Trade Deals Set Their Sights on Public Workers

For much of this decade, Tea Party-backed lawmakers have been at war with public sector employees across the country. They've tried, and in a few cases succeeded, in taking away public servants' ability to collectively bargain. But now the battle is going abroad.

Under the guise of crafting trade agreements, big business -- which bankrolled many of those same elected officials -- is looking to impose provisions across the globe that open up government services to the private sector. Other language would limit the ability of democratic governments to regulate in the public interest. Simply put, corporations are looking to put their interests above the public's interests in an effort to further fatten their wallets.

Recognizing the problem, union leaders from 25 nations will be heading to the International Brotherhood of Teamsters headquarters in Washington this week to discuss strategies to sustain public services throughout the world while confronting secret deals that seek to trade essential services for guaranteed corporate profits. The conference, sponsored by Public Services International (PSI), will look at how the North American Free Trade Agreement (NAFTA) and other so-called "free" trade deals have increasingly rigged the system and threaten government services globally.

While most people don't think about public sector jobs when they hear about trade deals, such pacts have increasingly held sway in the services sector. Beginning with NAFTA, trade-in-services has been a part of the discussion. And it has only increased as the General Agreement on Trade in Services and then the Central American Free Trade Agreement (CAFTA) came into force.

Now it's the same for service workers as it is for the manufacturing workers -- the bosses get their NAFTA and their CAFTA and the workers get the SHAFTA! And with the Trans-Pacific Partnership (TPP) and the Transatlantic Trade Investment Partnership (TTIP) looming, as well as the lesser-known Trade in Services Agreement (TISA), there is reason for real concern.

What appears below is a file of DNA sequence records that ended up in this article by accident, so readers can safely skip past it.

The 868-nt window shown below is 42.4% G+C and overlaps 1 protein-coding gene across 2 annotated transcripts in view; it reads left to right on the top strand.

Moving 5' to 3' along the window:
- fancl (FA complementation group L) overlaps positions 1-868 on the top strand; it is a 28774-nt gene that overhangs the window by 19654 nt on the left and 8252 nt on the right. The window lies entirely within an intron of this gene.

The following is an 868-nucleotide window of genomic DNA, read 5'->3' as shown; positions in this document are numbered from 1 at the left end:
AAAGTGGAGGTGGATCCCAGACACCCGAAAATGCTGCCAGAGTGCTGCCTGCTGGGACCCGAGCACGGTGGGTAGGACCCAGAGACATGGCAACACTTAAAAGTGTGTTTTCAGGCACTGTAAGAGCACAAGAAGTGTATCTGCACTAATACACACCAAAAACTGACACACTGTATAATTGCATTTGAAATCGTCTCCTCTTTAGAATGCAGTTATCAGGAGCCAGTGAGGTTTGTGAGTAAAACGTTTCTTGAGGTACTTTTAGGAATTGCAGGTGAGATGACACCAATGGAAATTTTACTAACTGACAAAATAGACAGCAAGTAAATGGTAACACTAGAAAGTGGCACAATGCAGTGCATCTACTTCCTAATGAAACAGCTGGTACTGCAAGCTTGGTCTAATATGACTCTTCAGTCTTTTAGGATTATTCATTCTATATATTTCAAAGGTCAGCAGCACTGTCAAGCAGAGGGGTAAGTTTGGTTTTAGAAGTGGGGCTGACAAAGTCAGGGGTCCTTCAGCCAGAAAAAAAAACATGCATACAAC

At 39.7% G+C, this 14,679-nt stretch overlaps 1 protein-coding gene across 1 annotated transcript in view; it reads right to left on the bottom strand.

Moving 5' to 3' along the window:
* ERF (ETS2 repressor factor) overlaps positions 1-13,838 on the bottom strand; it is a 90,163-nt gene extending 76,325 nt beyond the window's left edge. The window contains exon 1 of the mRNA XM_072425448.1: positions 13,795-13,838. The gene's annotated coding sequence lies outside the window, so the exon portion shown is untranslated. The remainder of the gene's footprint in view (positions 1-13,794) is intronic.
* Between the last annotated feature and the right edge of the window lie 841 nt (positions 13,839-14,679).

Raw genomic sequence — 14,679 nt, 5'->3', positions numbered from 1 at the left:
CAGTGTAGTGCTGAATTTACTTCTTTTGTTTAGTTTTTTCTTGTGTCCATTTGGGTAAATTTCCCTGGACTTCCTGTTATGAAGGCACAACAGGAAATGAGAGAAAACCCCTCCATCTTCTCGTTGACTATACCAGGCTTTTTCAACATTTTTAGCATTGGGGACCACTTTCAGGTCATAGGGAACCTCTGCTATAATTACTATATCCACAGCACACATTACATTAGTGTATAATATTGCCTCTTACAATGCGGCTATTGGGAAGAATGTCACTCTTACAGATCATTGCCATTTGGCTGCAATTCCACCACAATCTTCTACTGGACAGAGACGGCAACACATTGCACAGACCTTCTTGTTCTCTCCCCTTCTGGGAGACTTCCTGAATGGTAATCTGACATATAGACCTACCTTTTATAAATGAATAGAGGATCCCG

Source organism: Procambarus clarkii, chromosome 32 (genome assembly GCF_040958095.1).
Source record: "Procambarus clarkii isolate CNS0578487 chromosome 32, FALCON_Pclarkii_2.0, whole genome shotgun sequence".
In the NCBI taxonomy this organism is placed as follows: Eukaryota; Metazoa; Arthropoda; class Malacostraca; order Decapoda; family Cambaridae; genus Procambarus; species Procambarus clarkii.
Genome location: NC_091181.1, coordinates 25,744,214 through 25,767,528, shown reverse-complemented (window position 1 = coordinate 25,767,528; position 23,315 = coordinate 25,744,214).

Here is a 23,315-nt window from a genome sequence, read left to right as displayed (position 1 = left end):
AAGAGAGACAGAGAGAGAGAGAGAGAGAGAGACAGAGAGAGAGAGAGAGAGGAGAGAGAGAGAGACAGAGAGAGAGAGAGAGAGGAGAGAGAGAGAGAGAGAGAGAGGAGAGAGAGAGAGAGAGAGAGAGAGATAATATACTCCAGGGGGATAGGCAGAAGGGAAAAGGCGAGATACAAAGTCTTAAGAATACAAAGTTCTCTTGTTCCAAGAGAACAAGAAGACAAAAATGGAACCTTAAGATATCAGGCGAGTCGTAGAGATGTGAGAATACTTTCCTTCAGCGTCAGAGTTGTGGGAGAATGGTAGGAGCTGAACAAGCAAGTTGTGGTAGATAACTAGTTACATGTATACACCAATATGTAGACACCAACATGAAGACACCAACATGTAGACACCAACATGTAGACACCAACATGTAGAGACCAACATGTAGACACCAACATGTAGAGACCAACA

The summit kicking off tomorrow will examine privatization, the proposed investor rights causes, threats to public services in health and social services, education, water and other sectors. It will also delve into the impacts on governmental accountability and transparency. But most importantly, participants will discuss what needs to be done to create a fairer system of trade.

The Teamsters have a lot at stake personally with these faulty trade agreements. As it stands, we represent more than 260,000 hard-working public sector employees. But the need to better understand these issues and blow the whistle on these callous corporate efforts is larger than any one union alone. Deregulation as part of these trade deals cannot be allowed to run amok.

State lawmakers are increasingly realizing the harm that comes to workers when they hinder their ability to organize. Six states turned their back on so-called right-to-work measures, which often target public sector employees, this year alone. Now it is time for elected officials in this country and across the world to wake up to the realization that trade deals like the TPP, TTIP and TISA hold similar harms for the middle class across the globe.

America has seen firsthand what previous trade pacts have done to our towns and cities. Many have been hollowed out and left for dead when manufacturing jobs were shipped overseas. We can't allow that now to happen to our government. Public sector employees are the eyes and ears on the ground for the communities they serve. How can a corporation squeezing every penny for profit do the same?

The PSI conference presents an opportunity for all unions worldwide to take a stand against such a movement. Now we need Congress and elected officials abroad to open their minds to the message. Workers everywhere have a stake in the outcome.